Summer Learning Plan 2024

5 minute read article Leadership   Technology   Wisdom   Career   Learning Comments

I know summer in the US is a couple weeks old, but I’ve been thinking a lot about learning lately and wanted to write about my summer learning plans. By the way, summer 2024 runs from June 20 until September 22 which is 94 days.

In my post titled Always Be Learning, I mentioned a few things I wanted to focus on, but I didn’t give too much detail; that’s what this post will be.

Azure Admin

Ok, I know everyone has an opinion on certifications, and maybe one day I’ll address my thoughts in more depth, but for now, I’ll simply say this: I work for a Microsoft Partner and certifications are important for that partnership.

In the last 18’ish months, I’ve taken and passed the exams for AZ-900 (Azure Fundamentals) and AZ-204 (Azure Developer Associate). I wrote about my experience with AZ-900, so check it out for the approach I used and my thoughts on the exam. AZ-204 was taken last September, and I don’t recall it being too difficult, but I have been doing dev work in Azure for a few years. I have to “renew” it soon.

I’m currently working towards AZ-104, the Azure Adminstrator certification. I’m struggling a bit because as I mentioned in the Always Be Learning post, I don’t do a lot of the things covered on that exam in my day-to-day job. Things like setting up virtual networks, especially complex vnets with lots of subnets spread across multiple regions.

My current approach is much like my approach for AZ-900:

  1. Use the MS Learn learning paths as my baseline education
  2. Use my personal Azure account (I have monthly credit) to try to get as much hands-on experience as I can
  3. Watch John Savill’s videos on YouTube
  4. Watch AZ-104 content on both Pluralsight (my personal account) and Udemy (work account)
  5. Take a practice exam, see where the gaps are and go back to step 1

Steps 1-4 involve taking lots of notes on notecards so I can easily review them.

Here’s my moment of humility: I have failed the exam twice now, BUT my score has improved each time. The first time I took it, I went in with no prep. The second time, my prep was just a Udemy course, but even when I was watching it, I didn’t feel like the instructor was doing a good job. I probably stuck with it too long. Now I’m back to the plan I described above.

Seriously though, fuck virtual networks.

More C# and .NET

C# is my bread and butter, but I can always be better, so my plan is to do lots of katas to explore new language and framework features. I’m also working on some utilities to help with the maintenance of this blog, all in C#. I have some ideas for trying to port them to other languages once I have them fully working, but more on that later.

As I mentioned in My 5 favorite ways of keeping the technical axe sharp, I really enjoy the Gilded Rose and Vending Machine katas, but I’ll expand into some others. Bank OCR is always a fun one (and one that was the subject of an interview I did a few years back).


I’ve always been fascinated by C, and I have dabbled in it, but I’m certainly not fluent, and that’s what I want to be. I remember writing one small C app back in the late 90s for a project I was working on, but I had another experienced C dev making sure I didn’t F things up too badly.

In college, and on my own in the 90s, I learned Pascal. I remember a buddy of mine buying Borland C++ and thinking it was the coolest thing ever, but I had no idea WTF to do.

At least once or twice a year, I walk over to one of my bookshelves and pick up the copy of K&R’s The C Programming Language I’ve owned since the mid-90s. I flip through, and every so often, I’ll sit down and start working through it, but I never get far because other things grab my attention.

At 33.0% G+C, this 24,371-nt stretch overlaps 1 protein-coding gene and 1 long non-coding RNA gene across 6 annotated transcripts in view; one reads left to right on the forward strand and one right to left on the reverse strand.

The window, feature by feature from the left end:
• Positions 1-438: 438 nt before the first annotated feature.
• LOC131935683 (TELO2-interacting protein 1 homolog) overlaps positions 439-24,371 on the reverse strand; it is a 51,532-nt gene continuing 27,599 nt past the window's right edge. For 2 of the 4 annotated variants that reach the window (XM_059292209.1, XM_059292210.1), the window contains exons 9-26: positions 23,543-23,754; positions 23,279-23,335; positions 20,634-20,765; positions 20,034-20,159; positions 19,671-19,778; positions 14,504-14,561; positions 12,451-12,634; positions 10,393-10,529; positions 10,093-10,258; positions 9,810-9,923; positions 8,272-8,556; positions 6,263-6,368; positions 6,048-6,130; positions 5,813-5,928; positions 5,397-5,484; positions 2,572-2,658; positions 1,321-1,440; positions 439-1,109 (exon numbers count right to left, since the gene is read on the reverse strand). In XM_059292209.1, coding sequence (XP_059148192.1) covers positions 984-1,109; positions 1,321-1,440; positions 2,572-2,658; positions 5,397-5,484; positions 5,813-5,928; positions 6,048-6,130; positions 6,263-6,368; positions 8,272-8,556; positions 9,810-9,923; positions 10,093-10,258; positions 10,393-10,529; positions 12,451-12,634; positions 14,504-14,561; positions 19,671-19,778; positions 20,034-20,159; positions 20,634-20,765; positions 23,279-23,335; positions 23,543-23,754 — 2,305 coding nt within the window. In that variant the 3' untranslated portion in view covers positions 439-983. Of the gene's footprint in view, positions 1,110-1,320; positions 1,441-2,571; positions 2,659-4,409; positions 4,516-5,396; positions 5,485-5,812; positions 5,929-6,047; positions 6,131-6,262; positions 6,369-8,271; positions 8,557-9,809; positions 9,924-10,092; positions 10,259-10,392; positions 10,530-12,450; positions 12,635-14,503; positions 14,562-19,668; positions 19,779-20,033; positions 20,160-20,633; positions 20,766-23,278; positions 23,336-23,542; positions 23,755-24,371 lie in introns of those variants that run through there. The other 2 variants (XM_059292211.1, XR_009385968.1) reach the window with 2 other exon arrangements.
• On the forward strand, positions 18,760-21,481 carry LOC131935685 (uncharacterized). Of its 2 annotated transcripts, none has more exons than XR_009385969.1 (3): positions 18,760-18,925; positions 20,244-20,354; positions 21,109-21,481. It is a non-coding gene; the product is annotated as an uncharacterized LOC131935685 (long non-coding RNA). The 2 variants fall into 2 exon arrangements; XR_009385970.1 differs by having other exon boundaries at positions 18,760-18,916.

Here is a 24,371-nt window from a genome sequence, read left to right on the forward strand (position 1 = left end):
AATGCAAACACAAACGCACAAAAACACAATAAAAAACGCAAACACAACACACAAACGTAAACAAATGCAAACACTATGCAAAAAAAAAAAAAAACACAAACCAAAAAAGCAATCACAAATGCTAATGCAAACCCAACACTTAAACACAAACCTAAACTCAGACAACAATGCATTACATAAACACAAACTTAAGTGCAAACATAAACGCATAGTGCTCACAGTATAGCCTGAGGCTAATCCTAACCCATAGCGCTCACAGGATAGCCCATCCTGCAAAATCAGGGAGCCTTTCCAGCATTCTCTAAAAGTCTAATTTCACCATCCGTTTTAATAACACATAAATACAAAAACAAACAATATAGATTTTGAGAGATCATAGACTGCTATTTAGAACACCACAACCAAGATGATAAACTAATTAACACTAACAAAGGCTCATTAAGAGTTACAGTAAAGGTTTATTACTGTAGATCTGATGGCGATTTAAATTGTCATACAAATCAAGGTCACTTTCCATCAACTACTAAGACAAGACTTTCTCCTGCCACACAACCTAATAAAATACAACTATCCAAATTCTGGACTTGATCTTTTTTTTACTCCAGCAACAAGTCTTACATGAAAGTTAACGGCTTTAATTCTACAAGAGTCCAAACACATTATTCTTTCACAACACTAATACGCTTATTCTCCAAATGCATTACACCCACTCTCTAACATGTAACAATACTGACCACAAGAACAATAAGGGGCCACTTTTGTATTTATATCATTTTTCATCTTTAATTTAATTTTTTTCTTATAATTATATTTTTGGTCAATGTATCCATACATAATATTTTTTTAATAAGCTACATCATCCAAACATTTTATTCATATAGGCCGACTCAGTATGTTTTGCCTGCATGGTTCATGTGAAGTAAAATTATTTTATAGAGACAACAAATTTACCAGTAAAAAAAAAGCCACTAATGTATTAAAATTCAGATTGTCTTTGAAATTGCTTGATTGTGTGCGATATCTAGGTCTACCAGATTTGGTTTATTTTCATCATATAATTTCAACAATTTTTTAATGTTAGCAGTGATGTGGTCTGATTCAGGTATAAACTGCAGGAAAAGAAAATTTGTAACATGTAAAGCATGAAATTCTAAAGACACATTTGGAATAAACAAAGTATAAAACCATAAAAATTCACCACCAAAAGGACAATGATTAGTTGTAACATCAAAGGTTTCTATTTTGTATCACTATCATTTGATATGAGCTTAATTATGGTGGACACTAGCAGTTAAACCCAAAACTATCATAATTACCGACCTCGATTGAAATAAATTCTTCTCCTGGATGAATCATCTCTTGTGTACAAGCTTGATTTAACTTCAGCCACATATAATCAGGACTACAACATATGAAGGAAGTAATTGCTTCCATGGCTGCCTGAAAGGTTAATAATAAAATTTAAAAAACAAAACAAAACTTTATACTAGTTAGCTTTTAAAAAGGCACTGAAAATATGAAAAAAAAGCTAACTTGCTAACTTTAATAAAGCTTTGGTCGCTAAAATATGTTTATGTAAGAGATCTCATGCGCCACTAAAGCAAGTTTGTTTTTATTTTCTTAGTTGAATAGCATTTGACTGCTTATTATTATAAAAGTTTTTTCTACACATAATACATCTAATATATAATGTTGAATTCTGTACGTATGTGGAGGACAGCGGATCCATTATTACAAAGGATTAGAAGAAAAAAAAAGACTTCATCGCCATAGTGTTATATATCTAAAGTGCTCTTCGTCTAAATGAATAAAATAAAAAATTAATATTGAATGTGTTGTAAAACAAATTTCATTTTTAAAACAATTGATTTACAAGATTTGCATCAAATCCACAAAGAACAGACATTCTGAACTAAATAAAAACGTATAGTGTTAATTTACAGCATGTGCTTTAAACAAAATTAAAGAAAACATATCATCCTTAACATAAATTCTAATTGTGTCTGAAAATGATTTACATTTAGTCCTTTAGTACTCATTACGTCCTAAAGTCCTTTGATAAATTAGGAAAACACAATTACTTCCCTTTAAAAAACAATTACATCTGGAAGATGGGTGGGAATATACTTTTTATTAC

I recently picked up a bundle of books from Humble Bundle, and in that bundle are “C Programming: Absolute Beginners Guide” by Greg Perry and Dean Miller along with “Learn C the Hard Way” by Zed Shaw.

I’m feeling motivated to do this because I have a lot of time on my hands, AND I think, after all these years, learning it will make me a better programmer. I’m sure many will disagree with the second half of that, saying I should learn “X” or “Y” instead. Eh, it’s my time, and this is how I’m choosing to spend it. Also, I like this quote from Zed early in his book:

I don’t think that anybody should be writing new C code. If that’s the case, then why am I teaching you C? Because I want you to become a better, stronger programmer, and there are two reasons why C is an excellent language to learn if you want to get better. First, C’s lack of nearly every modern safety feature means you have to be more vigilant and more aware of what’s going on. If you can write secure, solid C code, you can write secure, solid code in any programming language…Second, learning C gives you direct access to a mountain of legacy code…

Seems legit.

I plan to go through one or both of the books, and then work on porting some of the utilities I mentioned earlier just to see if I can do it. Thankfully, they’re all console-based.


I’m on a 577 day streak in DuoLingo. I can read Spanish, and I’m starting to understand it when I hear it, BUT what I need to get better at is speaking. Thankfully, I work with a lot of people from Mexico, and EVERY SINGLE ONE has offered to help me work on my Spanish. Unfortunately, I haven’t worked up the nerve to do it yet.

I’d like to get to the point this summer where I can hold a basic conversation, and order things in a restaurant without sounding like a total dork.

Final Thoughts

I’d like to say I’ll finally learn the guitar this summer, but I know that’s adding a lot to an already busy learning schedule. At the very least, I plan to look for a teacher because I think that’s my best path forward.

When I pass AZ-104, I’ll blog about it.

Keep learning!

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